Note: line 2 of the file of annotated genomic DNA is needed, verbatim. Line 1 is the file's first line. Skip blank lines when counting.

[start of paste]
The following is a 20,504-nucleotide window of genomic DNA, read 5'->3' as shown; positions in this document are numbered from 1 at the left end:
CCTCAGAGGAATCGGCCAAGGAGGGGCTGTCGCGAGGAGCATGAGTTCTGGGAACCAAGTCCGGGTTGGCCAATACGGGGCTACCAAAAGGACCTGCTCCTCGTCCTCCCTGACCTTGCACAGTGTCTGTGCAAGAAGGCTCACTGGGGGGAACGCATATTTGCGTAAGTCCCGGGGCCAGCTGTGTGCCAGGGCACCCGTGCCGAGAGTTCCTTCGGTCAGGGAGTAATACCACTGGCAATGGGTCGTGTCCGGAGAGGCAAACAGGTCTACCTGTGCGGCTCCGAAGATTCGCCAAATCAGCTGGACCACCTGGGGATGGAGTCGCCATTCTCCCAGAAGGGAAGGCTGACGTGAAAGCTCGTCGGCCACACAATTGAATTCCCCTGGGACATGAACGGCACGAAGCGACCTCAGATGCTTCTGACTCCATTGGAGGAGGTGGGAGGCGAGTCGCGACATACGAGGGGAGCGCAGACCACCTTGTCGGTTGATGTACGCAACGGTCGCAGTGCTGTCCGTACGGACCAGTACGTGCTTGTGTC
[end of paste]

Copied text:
CCTCAGAGGAATCGGCCAAGGAGGGGCTGTCGCGAGGAGCATGAGTTCTGGGAACCAAGTCCGGGTTGGCCAATACGGGGCTACCAAAAGGACCTGCTCCTCGTCCTCCCTGACCTTGCACAGTGTCTGTGCAAGAAGGCTCACTGGGGGGAACGCATATTTGCGTAAGTCCCGGGGCCAGCTGTGTGCCAGGGCACCCGTGCCGAGAGTTCCTTCGGTCAGGGAGTAATACCACTGGCAATGGGTCGTGTCCGGAGAGGCAAACAGGTCTACCTGTGCGGCTCCGAAGATTCGCCAAATCAGCTGGACCACCTGGGGATGGAGTCGCCATTCTCCCAGAAGGGAAGGCTGACGTGAAAGCTCGTCGGCCACACAATTGAATTCCCCTGGGACATGAACGGCACGAAGCGACCTCAGATGCTTCTGACTCCATTGGAGGAGGTGGGAGGCGAGTCGCGACATACGAGGGGAGCGCAGACCACCTTGTCGGTTGATGTACGCAACGGTCGCAGTGCTGTCCGTACGGACCAGTACGTGCTTGTGTC